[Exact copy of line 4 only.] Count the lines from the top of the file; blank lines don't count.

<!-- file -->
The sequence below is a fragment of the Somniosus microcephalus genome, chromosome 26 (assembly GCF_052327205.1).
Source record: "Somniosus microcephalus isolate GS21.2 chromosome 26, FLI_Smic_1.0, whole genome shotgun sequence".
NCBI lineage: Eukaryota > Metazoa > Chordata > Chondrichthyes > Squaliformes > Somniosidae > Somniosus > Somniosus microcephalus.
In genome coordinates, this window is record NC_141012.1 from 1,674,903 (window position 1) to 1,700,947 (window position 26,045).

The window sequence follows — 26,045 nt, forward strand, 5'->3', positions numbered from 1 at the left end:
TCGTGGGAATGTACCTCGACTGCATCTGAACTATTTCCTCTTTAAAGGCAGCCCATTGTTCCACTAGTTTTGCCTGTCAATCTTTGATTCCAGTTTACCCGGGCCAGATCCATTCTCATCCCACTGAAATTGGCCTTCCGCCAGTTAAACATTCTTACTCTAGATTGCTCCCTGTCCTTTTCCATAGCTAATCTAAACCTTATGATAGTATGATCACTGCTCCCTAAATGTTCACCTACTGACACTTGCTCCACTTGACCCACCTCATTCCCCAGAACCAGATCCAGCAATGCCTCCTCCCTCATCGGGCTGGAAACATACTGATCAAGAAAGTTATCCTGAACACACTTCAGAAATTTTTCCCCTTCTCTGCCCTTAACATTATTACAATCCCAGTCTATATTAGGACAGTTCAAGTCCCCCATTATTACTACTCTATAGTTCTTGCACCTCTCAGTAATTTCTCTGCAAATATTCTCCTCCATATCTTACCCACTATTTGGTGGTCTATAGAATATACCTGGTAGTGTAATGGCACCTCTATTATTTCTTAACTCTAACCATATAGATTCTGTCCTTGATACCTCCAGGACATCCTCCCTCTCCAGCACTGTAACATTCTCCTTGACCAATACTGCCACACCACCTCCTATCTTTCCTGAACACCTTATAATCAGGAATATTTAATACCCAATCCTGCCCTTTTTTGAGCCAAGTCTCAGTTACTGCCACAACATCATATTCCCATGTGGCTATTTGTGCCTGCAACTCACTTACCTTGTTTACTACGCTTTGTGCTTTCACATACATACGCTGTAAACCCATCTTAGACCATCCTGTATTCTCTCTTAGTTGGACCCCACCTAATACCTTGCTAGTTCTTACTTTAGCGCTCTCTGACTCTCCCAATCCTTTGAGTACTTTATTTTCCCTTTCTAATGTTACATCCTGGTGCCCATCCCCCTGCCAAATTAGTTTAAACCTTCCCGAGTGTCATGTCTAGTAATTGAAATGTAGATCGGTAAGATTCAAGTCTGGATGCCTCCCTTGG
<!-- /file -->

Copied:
In genome coordinates, this window is record NC_141012.1 from 1,674,903 (window position 1) to 1,700,947 (window position 26,045).